EXPERIENCED PARTS PERSON required for progressive auto/industria l s u p p l i e r. H i r e d a p p l i c a n t w i l l receive top wages, full benefits and RRSP bonuses plus moving allowances. Our 26,000ft2 store is located 2.5 hours N.E. of Edmonton, Alberta. See our community at Send resume to: Sapphire Auto, Box 306, Lac La Biche, AB, T0A 2C0. Email: CERTIFIED GM TECHNICIANS are required at a very busy GM dealership in Slave Lake, Alberta. Up to $45./hour plus benefits and relocation allowance. Will consider 3 r d y e a r o r h i g h e r A S E P. E m a i l resume: C E RT I F I E D B O D Y T E C H N I C I A N required at a very busy GM dealership in Slave Lake, Alberta. Experience with water-borne product preferred. Up to $40. per hour flat hour plus benefits and relocation allowance. Email resume: MANAGER OF TRACK POSITION. Kelowna Pacific Railway Ltd (KPR) has an immediate opening for our M a n a g e r o f Tr a c k p o s i t i o n . T h e successful candidate will become part of an experienced management team and will oversee track maintenance and track capital work while insuring regulatory compliance and safe work practices and must have a minimum of 5 years of experience as a track supervisor. KPR operates on 120 miles of Class 1 and Class 2 track in British Columbia’s Okanagan Valley, between Kelowna and Kamloops. This position works out of our Vernon, BC offices. Please submit resumes and any questions you may have regarding this position to: EMPLOYMENT A L B E R TA : Journeyman Sheet Metal Mechanic Field and Shop Fabrication/ Refrigeration Mechanic/Plumbers/ Pipefitters. Overtime and Benefits Package. Email resumes to Fax: 780-624-2190. Contact Todd at 780624-4140 OIL BURNER TECHNICIAN Plumber/ Gasfitter, 4th Class Power Engineer r e q u i r e d i n Ye l l o w k n i f e , N T. Journeyperson, bondable and own hand tools. Resume to: TECHS LIVE LARGE in Alberta! Moving/training/tool allowances. Great wages. Full benefits. Investment program. Go Auto has 30 dealerships/18 brands. Apply now!


BOUNDLESS OPPORTUNITIES... Rio Tinto Alcan in Kitimat, BC. Rio Tinto Alcan is the aluminum product group of Rio Tinto, headquartered in Montreal, Canada. Building on more than a century of experience and expertise Rio Tinto Alcan is the global leader in the aluminum industry. Rio Tinto Alcan is a global supplier of high-quality bauxite, alumina and primary aluminum. Its AP smelting technology is the industry benchmark and its enviable hydroelectric power position delivers significant competitive advantages in today’s carbon-constrained world. As part of Rio Tinto Alcan Primary Metal North America, The company’s BC Operation is based in Kitimat, British Columbia and is one of the largest industrial complexes in the province. Employing about 1400 people and contributing more than $269 million annually to the provincial economy, the Kitimat based aluminum operation is poised for growth. Rio Tinto Alcan has the following opportunities in Kitimat, BC. Positions filled require permanent residency in the Kitimat / Terrace area. ������������������������������������ �������������� �������������������������� �������������� ��������������������������������� �������������� ���������������������������������� ������������������� ���� �������� �� ��������� ���� ������� ������������ �� ����� ���� ���������� ���������� ��� ����������� ������������� ��������� �������� ���� ���� ��������� ��������� �������� ������ ������������ �������� ������ �� ����� ���������� ����������� �������� ���� �������������� ������� �� ���� ����������������� Visit:� ���������������� for detailed job info Candidates please use reference number associated with each opening.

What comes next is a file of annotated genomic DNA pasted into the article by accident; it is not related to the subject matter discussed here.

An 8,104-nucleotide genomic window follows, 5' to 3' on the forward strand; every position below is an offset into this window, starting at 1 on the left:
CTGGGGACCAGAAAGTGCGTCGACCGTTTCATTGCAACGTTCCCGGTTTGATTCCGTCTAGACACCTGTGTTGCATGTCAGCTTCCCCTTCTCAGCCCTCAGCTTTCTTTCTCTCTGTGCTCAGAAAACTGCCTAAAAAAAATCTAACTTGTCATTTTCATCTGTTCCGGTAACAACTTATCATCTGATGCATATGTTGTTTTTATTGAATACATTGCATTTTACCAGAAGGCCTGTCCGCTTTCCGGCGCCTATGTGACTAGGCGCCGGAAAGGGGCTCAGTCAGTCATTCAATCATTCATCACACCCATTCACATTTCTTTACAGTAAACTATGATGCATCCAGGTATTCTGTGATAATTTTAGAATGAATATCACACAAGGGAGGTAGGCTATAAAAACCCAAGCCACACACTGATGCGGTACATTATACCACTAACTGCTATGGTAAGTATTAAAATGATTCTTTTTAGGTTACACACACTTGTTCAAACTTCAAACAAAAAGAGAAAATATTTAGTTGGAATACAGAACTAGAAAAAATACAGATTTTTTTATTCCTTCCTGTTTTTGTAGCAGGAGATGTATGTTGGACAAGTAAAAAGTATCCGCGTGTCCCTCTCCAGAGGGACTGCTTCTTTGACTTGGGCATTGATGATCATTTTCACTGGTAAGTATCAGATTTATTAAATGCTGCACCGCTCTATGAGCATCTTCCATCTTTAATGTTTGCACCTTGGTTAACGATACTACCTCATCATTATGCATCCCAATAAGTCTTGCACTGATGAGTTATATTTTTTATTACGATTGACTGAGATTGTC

CAREER TRAINING MEDICAL TRANSCRIPTION RATED # 2 F O R AT- H O M E J O B S . S t a r t t r a i n i n g t o d a y. H i g h g r a d u a t e employment rates. Low monthly payments. Be a success! Enroll now. 1-800-466-1535.



DEBT CONSOLIDATION PROGRAM. Helping Canadians repay debt, reduce or eliminate interest regardless of credit! QUALIFY NOW TO BE DEBT FREE 1-877-220-3328 Government Approved, BBB Accredited.

A PARDON/WAIVER FOR WORK A N D / O R T R AV E L ? G u a r a n t e e d Fast, Affordable, Criminal Record Removal. Call for FREE Consultation. Q u a l i f y To d a y & S a v e $ 2 5 0 . 0 0 (limited time offer). 1-800-736-1209, BBB Accredited. $500 Loan and +. No Credit Refused. Fast, Easy, 100% Secure. 1-877-776-1660.

�������� #1 HIGH SPEED INTERNET $28.95 / Month. Absolutely no ports are blocked. Unlimited Downloading. Up to 5Mps Download and 800Kbps Upload. ORDER T O D AY AT or CALL TOLL-FREE: 1-866-281-3538. SAWMILLS from only $3997 - MAKE M O N E Y & S AV E M O N E Y w i t h your own bandmill - Cut lumber any dimension. In stock ready to ship. FREE Info & DVD: 1-800-566-6899 Ext:400OT.

HELP WANTED Australia/New Zealand dairy, beef, sheep, crop enterprises have opportunities for trainees ages 18-30 to live & work Down Under. Apply now! Ph:1888-598-4415

BUSINESS OPPS. $$$ MAKE FAST CASH - Start Your Own Business - Driveway Sealing Systems, Lawn Aerating Units, Possible payback in 2 weeks. Part-time, Full-time. CALL Today To l l - F r e e 1 - 8 0 0 - 4 6 5 - 0 0 2 4 . Vi s i t :

PERSONALS CRIMINAL RECORD? Seal it with a RECORD SUSPENSION (PARDON)! Need to enter the U.S.? Get a 5 year WAIVER! Call for a free brochure. Toll-free 1-888-9-PARDON or 905459-9669. A C T U A L LY, T H E R E A R E G O O D SINGLE PEOPLE OUT THERE! Let MISTY RIVER INTRODUCTIONS help you find them. With 15 years experience, we are Ontario’s industry leader in Matchmaking. CALL (613)257-3531, TRUE ADVICE! True clarity! True Psychics! 1-877-342-3036 or 1-900-5286258 or mobile #4468. (18+) $3.19/ minute; DATING SERVICE. Long-term/shortterm relationships, free to try! 1-877297-9883. Talk with single ladies. Call #7878 or 1-888-534-6984. Talk now! 1-866-311-9640 or #5015. Meet local single ladies. 1-877-804-5381. (18+)